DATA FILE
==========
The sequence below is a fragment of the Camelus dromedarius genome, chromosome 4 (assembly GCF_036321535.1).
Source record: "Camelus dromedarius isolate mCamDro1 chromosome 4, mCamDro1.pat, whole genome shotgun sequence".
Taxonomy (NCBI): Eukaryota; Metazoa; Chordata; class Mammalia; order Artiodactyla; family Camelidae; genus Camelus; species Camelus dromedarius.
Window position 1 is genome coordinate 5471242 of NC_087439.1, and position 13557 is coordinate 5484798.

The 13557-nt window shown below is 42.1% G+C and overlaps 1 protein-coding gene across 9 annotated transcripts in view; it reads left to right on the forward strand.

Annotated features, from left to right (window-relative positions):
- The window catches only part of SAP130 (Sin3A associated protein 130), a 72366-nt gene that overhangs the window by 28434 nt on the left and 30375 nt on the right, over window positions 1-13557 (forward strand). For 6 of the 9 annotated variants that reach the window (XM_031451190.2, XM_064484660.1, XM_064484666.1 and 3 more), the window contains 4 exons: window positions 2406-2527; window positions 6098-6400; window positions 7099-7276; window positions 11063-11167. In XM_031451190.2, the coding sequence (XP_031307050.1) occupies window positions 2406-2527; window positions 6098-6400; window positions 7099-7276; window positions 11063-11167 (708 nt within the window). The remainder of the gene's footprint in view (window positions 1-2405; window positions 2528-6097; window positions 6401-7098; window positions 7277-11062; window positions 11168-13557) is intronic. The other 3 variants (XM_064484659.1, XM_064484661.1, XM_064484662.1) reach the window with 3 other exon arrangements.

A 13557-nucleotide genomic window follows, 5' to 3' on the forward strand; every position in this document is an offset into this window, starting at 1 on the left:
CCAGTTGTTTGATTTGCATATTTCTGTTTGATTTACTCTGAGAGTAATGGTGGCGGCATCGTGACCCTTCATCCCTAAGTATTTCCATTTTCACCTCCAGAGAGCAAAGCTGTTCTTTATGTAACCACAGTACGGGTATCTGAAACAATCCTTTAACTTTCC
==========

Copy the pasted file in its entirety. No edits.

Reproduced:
The sequence below is a fragment of the Camelus dromedarius genome, chromosome 4 (assembly GCF_036321535.1).
Source record: "Camelus dromedarius isolate mCamDro1 chromosome 4, mCamDro1.pat, whole genome shotgun sequence".
Taxonomy (NCBI): Eukaryota; Metazoa; Chordata; class Mammalia; order Artiodactyla; family Camelidae; genus Camelus; species Camelus dromedarius.
Window position 1 is genome coordinate 5471242 of NC_087439.1, and position 13557 is coordinate 5484798.

The 13557-nt window shown below is 42.1% G+C and overlaps 1 protein-coding gene across 9 annotated transcripts in view; it reads left to right on the forward strand.

Annotated features, from left to right (window-relative positions):
- The window catches only part of SAP130 (Sin3A associated protein 130), a 72366-nt gene that overhangs the window by 28434 nt on the left and 30375 nt on the right, over window positions 1-13557 (forward strand). For 6 of the 9 annotated variants that reach the window (XM_031451190.2, XM_064484660.1, XM_064484666.1 and 3 more), the window contains 4 exons: window positions 2406-2527; window positions 6098-6400; window positions 7099-7276; window positions 11063-11167. In XM_031451190.2, the coding sequence (XP_031307050.1) occupies window positions 2406-2527; window positions 6098-6400; window positions 7099-7276; window positions 11063-11167 (708 nt within the window). The remainder of the gene's footprint in view (window positions 1-2405; window positions 2528-6097; window positions 6401-7098; window positions 7277-11062; window positions 11168-13557) is intronic. The other 3 variants (XM_064484659.1, XM_064484661.1, XM_064484662.1) reach the window with 3 other exon arrangements.

A 13557-nucleotide genomic window follows, 5' to 3' on the forward strand; every position in this document is an offset into this window, starting at 1 on the left:
CCAGTTGTTTGATTTGCATATTTCTGTTTGATTTACTCTGAGAGTAATGGTGGCGGCATCGTGACCCTTCATCCCTAAGTATTTCCATTTTCACCTCCAGAGAGCAAAGCTGTTCTTTATGTAACCACAGTACGGGTATCTGAAACAATCCTTTAACTTTCC